The executive director of the Association of Support and Legal Assistance to Communities (AAAJC), Rui de Vasconcelos Caetano, says that the people who live around the mine have also suffered the impacts of coal mining. Besides air pollution, he points out that the river that used to supply the families was contaminated by the mining company.
“Vale is aware of this, so much so that it supplies these communities, through cistern trucks”, he added.
For the AAAJC executive director, the responsibility for the environmental and social damage attributed to Vale contrasts with the expectations generated by the company itself. “When there was the first contact with the population, the discourse was of development, of lots of jobs. So, this created expectation, and this expectation made the communities, without thinking, accept all those kinds of conditions. Today, we are kind of frustrated with the presence of this mega project, because it only brings us suffering.”
Lurdes Alberto, also a resident in Bairro Nhatchere, says that “where we live, there are breathing problems, conjunctivitis and tuberculosis.”
“We have a rural hospital in Moatize and the health technicians can’t explain to us the origins of the diseases. And we try to make a demonstration because of this problem and they only prescribe us what they understand and we remain sick,” denounces the resident. “”We are dying prematurely from air pollution by Vale”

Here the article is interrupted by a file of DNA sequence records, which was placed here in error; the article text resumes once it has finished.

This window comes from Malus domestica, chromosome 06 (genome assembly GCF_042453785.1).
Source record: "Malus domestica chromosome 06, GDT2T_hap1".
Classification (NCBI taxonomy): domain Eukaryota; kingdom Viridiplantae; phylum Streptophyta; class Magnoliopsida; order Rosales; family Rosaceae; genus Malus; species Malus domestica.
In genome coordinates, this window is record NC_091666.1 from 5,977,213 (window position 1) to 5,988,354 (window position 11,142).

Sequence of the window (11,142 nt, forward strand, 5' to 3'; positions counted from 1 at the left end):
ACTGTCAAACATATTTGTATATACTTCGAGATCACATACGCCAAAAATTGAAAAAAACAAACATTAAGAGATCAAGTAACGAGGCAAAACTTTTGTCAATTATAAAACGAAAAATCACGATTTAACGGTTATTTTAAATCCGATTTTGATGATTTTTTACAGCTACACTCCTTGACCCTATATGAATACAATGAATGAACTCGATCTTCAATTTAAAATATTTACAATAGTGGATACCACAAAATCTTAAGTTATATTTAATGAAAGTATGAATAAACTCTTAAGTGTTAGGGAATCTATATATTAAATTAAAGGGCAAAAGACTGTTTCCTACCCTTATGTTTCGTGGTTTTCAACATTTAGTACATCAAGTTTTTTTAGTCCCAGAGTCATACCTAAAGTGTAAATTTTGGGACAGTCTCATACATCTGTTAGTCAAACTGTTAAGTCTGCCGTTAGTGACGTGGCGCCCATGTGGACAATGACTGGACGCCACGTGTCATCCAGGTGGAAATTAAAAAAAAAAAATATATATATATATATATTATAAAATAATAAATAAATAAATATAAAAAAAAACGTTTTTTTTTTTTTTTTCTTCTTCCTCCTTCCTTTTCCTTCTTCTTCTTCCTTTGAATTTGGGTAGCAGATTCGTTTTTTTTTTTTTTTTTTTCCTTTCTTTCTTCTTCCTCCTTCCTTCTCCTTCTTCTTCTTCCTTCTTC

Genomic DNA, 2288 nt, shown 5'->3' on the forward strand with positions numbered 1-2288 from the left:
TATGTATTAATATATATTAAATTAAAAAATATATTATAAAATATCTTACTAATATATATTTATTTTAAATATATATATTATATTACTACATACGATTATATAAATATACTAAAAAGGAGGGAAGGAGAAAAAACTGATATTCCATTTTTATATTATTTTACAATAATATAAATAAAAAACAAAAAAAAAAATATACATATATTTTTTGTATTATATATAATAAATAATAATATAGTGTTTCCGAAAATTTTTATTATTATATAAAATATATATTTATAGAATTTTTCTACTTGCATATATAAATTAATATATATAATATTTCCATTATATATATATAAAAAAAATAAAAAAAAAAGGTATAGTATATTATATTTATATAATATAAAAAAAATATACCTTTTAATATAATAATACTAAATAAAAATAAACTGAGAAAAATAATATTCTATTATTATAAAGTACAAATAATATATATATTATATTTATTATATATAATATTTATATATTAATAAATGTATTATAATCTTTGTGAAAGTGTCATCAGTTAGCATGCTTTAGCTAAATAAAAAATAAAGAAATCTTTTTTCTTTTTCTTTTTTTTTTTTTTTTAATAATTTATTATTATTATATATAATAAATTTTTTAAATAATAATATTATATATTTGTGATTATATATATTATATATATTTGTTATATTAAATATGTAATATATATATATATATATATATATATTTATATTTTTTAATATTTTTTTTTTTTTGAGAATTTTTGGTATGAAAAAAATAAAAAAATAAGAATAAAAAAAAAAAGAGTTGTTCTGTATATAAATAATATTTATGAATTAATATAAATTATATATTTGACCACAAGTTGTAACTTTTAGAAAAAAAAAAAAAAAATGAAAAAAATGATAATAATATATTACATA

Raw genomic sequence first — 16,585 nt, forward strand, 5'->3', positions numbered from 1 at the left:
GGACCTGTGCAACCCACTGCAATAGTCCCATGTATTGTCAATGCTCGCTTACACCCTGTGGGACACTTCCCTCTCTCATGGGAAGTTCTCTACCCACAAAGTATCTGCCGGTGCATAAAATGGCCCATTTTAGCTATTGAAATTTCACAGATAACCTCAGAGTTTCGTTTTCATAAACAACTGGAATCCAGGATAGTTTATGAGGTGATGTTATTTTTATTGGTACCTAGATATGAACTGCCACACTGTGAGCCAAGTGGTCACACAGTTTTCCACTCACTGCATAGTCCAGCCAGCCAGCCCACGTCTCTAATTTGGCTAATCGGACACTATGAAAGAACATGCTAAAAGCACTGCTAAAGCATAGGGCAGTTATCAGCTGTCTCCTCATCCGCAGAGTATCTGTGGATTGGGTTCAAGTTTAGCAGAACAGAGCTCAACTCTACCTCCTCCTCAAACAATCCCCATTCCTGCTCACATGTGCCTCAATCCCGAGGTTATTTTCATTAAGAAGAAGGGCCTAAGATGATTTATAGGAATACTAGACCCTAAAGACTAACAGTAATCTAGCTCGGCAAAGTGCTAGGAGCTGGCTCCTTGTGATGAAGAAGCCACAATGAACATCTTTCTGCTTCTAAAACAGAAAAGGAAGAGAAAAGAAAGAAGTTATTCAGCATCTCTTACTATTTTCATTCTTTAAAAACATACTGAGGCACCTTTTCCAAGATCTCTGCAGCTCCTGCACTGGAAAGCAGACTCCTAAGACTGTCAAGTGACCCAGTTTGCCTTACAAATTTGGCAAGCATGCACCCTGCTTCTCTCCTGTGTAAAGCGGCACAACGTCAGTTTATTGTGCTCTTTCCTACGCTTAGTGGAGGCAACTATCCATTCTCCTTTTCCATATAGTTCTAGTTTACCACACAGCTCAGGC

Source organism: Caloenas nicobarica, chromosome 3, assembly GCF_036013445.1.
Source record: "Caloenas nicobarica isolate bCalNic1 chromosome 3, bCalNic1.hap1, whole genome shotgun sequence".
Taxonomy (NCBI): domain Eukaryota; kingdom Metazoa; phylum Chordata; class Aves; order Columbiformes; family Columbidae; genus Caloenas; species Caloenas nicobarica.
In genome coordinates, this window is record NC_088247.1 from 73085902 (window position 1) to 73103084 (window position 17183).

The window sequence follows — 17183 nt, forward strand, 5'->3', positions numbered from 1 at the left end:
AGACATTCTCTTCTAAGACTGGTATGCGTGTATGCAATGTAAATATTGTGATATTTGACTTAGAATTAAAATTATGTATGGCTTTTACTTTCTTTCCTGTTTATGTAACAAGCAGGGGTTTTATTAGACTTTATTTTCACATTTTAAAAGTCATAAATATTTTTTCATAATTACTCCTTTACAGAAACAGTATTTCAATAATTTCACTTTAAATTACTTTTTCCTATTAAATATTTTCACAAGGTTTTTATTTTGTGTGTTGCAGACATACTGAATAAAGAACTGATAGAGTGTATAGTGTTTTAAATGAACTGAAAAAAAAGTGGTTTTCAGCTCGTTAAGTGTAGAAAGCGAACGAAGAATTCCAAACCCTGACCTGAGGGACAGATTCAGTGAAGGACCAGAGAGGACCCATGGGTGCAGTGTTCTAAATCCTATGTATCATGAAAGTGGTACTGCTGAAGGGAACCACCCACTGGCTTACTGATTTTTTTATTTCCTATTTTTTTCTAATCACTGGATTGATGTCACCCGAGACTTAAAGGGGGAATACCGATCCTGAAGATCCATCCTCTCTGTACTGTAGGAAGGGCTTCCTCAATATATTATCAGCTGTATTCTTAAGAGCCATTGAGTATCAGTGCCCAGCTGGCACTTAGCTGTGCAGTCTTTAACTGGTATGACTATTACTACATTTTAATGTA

Until they are resettled, the residents of Nhantchere want the mine to remain paralyzed. One of the residents demands: “While Vale is thinking about resettling people, the machine can’t work because we are dying”.
The population also shows great concern about the dust raised by the transportation of coal in open wagons. The trains pass very close to the dwellings, and the residents fear for their health.
“Coal is being transported in the open. I am of the opinion that coal should be transported with tarpaulin covers, so that it can give more safety to the people who are along the corridor. The train also passes through the village. We also feel it,” said a Moatize resident.
Coal trains in open wagons pass near Isidro Ismael’s house in Moatize. Ismael is apprehensive about the long-term effects of the passage of these trains.
“I am one of the victims. I’m just a few meters away from the railway line. It’s a very serious concern. Now, it may not even seem like a matter of great concern, but over time there will be many negative health effects for those who live along this corridor. The way the coal is transported is really very dangerous,” he told Pan African Visions.